A hike up the Gile Mountain Tower Trail and a tour of the Dartmouth campus later, it was time for dinner and back to Vermont we went. Being from the Bay Area, to be able to hop state borders so nonchalantly was a novel concept. You would definitely never hear anyone say, "Let's go to Nevada for lunch!" or "I'm just going to grab some coffee in Oregon." But with the Vermont border merely a couple minutes drive from Dartmouth, crossing between states there is just an everyday thing.
Anyway, AF wanted to take us to a little French restaurant with slightly fancier fare. Carpenter & Main was located on the quaintest little downtown street in what looked like a converted residential house:
We didn't have any reservations, so we had to wait a while for a table to open. We took a walk down the street, we talked politics on the picnic table outside the restaurant, and then when it got too cold, we tried to find a spot at the crowded bar inside.
Eventually, we got our table:
It's not a nice restaurant unless you get complimentary bread:
We wanted to try more dishes so we stuck to the small plates section on the menu, but Carpenter & Main also has full entrees such as steak, chicken, and trout. We started with the house charcuterie plate ($14):
It came with bread, smoked pork, duck pate, some kind of spread, pickled olives, and mustard.
We also got the house grilled flatbread ($10):
The toppings apparently change according to what is fresh that day. We lucked out and got mushrooms. I love mushrooms.
The warm salad ($10) was probably one of the most interesting dishes:
Even though it clearly said "warm salad" on the menu, we were still surprised by the fact that parts of the salad actually were not typical salad temperature. The aged cheddar, semi-melted by the roasted cauliflower and toasted pecans, added an interesting yet slightly strange texture. I never realized how pungent cheddar can get. The bursts of sweetness from the grapes helped cut through the stinky cheese taste, but I ended up wimping out and picking out what large pieces of cheese I could identity. I got it wrong quite a few times. Who knew cauliflower and cheese could look so similar?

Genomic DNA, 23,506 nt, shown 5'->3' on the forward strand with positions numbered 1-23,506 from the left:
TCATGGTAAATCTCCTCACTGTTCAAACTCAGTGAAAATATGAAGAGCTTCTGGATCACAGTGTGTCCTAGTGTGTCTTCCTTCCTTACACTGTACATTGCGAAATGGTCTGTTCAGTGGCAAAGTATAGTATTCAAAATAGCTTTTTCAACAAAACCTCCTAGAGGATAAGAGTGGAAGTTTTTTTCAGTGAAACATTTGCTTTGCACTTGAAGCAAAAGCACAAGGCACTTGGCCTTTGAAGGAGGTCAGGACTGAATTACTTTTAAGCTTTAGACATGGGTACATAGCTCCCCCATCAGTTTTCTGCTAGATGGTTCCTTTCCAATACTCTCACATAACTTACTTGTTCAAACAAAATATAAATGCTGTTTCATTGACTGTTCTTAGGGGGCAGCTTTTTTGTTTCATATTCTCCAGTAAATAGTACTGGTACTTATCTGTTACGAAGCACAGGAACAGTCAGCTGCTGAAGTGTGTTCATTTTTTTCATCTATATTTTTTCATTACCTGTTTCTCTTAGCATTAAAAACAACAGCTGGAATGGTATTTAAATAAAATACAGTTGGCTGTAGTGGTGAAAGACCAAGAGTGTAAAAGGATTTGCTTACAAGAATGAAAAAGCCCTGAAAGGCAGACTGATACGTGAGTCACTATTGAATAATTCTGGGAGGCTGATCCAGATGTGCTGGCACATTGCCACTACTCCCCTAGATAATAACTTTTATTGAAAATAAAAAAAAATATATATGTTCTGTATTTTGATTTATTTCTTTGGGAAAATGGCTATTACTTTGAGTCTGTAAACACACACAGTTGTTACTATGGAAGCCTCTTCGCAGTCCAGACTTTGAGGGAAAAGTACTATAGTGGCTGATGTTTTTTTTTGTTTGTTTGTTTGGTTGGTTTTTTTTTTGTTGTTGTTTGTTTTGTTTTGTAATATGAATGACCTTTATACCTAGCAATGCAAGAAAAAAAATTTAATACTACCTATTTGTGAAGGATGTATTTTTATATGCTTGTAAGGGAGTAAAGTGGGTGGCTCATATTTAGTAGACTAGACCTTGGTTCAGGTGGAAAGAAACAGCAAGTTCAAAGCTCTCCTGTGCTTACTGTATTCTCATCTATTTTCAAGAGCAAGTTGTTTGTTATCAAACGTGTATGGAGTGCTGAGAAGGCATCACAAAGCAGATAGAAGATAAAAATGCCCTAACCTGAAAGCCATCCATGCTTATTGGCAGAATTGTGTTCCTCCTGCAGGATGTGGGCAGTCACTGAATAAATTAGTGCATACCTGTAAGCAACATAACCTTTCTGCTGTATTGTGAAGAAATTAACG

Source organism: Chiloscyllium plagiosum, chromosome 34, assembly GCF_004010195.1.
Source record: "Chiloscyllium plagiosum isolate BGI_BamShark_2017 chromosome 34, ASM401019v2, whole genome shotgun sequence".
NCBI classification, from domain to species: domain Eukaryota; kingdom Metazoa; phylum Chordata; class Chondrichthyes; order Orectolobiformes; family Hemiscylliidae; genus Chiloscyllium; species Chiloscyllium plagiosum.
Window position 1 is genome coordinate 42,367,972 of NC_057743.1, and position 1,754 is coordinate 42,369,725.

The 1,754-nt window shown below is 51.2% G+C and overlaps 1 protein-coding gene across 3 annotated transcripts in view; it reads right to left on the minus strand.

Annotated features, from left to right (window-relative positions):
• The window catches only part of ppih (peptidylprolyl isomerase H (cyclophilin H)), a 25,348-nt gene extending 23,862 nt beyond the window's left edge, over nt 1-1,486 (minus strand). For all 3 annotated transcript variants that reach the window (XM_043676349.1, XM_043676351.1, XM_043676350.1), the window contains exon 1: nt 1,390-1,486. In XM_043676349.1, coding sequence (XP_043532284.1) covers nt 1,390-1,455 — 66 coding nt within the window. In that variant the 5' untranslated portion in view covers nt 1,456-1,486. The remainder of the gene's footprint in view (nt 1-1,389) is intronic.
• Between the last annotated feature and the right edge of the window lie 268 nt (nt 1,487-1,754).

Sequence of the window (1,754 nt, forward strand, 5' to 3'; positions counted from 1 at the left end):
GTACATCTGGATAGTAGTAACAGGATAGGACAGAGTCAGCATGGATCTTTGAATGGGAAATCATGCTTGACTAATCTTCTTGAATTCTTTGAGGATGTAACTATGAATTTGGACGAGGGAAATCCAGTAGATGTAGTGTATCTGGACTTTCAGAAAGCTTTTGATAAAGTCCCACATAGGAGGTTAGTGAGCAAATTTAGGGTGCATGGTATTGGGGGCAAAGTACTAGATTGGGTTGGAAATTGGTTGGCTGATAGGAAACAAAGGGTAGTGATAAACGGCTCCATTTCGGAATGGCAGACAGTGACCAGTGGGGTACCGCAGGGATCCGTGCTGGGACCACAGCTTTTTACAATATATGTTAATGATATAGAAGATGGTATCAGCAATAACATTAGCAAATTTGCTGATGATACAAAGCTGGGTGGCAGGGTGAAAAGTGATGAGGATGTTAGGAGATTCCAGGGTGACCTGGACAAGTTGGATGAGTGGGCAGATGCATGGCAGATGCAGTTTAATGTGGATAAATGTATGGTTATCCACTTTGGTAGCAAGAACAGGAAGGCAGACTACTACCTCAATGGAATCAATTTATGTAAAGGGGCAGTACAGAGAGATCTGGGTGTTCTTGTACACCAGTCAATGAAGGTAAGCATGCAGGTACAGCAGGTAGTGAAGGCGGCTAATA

The braised kale with pinenuts, golden raisins, and apple ($5) was one of the least memorable of the night:
While the Moroccan lamb meatballs in spicy tomato glaze ($6) were memorable in their tininess:
They were delicious, but we wished there were more of them.
Just as we wished we could have had more of the avocado fries with sweet and sour tomato sauce ($5):
What's not to love about fried avocado?
Carpenter & Main has a very intimate vibe and while the food was delicious, it's definitely somewhere you would save for a special occasion type of meal. But not super special occasions, if you know what I mean. Hm...let me try to explain myself. Carpenter & Main isn't a restaurant where you would feel underdressed in jeans and the prices aren't so outrageous that you can only justify dining there to celebrate something momentous. Yet it's not really a restaurant you would think to go to just any day of the week. The prices are just a tad too high and the portions just a smidge too small for an everyday meal.
Does that make sense?
Basically, it's a little too nice for my cheapass, hole in the wall loving self.
Carpenter & Main
326 Main St
Norwich, VT 05055